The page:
The mysterious Alaskapox virus has resurfaced in Fairbanks, Alaska, this summer with two new cases. The earlier two cases, in 2015 and 2020, were also reported in the same area.
According to the Alaska Department of Health and Social Services, the infected Alaskans have since recovered after contracting the disease with non-severe symptoms, Alaska Public Media reported.
Experts suspect that small animals are carriers of the virus, with a testing and trapping project having found evidence of Alaskapox virus in squirrels, voles, and shrews, KTOO reported.
The Alaska Division of Public Health says two Fairbanks-area residents have been diagnosed with the third and fourth known cases of a newly discovered species of virus called “Alaskapox"https://t.co/CdTklksHEK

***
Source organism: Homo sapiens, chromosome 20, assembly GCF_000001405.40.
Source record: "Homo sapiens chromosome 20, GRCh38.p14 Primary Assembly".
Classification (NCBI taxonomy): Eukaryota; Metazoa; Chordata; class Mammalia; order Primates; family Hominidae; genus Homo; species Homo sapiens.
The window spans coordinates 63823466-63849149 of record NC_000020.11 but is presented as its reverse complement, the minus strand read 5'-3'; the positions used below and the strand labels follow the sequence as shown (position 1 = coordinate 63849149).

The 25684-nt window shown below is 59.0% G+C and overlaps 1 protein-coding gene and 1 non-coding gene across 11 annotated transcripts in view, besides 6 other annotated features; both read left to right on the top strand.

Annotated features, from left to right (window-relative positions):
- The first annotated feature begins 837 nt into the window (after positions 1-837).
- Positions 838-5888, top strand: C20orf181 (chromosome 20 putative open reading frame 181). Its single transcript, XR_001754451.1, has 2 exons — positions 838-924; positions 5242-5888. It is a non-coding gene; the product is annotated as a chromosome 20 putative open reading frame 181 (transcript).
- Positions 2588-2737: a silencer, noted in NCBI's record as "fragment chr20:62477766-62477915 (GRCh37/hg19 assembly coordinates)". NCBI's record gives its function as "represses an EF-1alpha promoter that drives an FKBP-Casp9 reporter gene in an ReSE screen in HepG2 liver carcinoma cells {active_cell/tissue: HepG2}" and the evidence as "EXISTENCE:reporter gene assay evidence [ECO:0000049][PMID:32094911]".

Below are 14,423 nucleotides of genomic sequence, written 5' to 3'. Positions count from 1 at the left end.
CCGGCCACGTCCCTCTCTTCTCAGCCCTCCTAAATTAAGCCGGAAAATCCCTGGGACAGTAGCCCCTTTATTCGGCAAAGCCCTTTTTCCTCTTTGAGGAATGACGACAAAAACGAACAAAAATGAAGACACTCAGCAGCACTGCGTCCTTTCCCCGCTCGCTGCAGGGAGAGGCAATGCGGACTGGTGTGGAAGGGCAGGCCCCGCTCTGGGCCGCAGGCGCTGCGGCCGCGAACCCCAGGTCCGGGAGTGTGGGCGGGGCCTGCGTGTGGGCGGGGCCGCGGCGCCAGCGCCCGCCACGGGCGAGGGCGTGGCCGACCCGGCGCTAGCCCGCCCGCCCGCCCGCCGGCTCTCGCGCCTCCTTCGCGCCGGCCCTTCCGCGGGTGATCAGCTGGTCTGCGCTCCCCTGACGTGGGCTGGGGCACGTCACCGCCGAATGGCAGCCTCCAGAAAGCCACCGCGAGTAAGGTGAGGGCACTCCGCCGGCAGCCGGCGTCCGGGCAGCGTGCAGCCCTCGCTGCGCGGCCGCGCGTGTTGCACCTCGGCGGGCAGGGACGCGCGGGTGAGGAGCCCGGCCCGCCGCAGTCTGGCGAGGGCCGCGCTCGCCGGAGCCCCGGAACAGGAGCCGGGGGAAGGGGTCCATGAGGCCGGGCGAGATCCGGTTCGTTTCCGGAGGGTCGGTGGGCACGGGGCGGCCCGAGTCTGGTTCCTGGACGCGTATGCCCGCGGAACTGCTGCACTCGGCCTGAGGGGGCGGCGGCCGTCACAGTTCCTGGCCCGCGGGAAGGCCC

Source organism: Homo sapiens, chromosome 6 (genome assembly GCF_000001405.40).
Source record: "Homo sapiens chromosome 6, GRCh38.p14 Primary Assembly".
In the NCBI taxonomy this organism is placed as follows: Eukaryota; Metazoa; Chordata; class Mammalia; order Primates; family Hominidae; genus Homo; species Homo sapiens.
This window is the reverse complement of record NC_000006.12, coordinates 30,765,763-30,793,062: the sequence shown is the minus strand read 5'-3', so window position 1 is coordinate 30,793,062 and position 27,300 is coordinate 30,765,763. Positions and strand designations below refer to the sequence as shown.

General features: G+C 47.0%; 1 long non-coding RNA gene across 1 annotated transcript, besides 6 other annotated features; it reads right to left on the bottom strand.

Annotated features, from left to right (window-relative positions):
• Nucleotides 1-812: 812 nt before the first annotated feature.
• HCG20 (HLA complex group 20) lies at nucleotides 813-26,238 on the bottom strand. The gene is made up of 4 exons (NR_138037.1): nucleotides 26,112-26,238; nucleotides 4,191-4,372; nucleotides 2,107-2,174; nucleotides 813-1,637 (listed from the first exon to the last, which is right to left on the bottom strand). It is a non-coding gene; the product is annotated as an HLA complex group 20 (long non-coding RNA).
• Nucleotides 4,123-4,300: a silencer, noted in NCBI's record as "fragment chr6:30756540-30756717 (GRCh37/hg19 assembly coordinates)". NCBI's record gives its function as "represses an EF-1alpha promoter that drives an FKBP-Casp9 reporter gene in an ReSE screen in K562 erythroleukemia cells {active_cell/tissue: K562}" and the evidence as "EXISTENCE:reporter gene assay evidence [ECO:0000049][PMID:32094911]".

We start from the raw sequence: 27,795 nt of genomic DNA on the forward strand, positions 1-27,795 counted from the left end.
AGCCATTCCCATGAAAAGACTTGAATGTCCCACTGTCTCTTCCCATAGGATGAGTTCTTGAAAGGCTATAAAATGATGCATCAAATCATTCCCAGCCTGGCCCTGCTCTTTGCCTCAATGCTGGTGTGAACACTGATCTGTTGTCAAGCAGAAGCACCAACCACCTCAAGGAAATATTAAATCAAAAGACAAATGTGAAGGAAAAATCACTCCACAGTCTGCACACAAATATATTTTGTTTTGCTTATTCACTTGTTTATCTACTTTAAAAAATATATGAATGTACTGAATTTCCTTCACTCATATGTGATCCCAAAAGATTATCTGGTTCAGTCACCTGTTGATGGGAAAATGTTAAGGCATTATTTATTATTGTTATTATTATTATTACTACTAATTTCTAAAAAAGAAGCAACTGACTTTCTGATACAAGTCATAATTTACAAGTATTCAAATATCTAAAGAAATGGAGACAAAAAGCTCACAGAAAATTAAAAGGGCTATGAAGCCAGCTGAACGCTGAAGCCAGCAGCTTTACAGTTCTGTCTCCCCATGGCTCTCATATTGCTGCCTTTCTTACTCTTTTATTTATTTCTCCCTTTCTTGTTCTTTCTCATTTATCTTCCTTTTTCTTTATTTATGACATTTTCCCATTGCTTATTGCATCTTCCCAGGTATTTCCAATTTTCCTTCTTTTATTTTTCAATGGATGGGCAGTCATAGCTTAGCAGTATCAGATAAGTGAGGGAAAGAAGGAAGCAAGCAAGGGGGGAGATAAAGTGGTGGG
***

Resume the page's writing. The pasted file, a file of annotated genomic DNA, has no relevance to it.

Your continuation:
— Anchorage Daily News (@adndotcom) September 14, 2021
Dr. Eric Mooring, an epidemiologist with the Centers for Disease Control and Prevention (CDC), explained that all four of the Fairbanks Alaskapox cases experienced single, small skin lesions that “varied a bit in color, but reddish-whitish and then sometimes even went on to become a darker sort of a brownish shade.” (Read more from “Mysterious Alaskapox Virus That Jumps From Animals to Humans Has Resurfaced” HERE)
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